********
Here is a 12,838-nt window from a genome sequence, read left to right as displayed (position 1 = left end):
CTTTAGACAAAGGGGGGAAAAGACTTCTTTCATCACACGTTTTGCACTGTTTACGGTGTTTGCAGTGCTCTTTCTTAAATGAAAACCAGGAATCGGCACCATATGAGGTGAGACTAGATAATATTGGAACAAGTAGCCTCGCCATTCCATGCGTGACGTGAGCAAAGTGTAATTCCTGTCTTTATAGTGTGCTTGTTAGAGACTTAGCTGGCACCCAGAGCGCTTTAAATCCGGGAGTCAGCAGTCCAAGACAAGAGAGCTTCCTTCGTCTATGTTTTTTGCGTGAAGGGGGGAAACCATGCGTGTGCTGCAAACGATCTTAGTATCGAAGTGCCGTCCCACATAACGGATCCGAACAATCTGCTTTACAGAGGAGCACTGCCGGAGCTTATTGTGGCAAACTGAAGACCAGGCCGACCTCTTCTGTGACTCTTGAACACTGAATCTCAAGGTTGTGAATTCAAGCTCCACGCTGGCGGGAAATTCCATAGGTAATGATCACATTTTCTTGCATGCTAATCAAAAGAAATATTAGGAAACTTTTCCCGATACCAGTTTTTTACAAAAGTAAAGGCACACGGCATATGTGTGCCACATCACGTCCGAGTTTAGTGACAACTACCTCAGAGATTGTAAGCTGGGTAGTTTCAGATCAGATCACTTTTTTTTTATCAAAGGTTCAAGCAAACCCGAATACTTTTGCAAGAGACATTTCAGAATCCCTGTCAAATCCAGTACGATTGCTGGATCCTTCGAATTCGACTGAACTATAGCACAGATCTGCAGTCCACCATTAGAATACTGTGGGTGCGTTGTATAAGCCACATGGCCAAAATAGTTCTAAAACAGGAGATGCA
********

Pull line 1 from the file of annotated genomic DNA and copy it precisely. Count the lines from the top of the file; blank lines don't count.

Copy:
Here is a 12,838-nt window from a genome sequence, read left to right as displayed (position 1 = left end):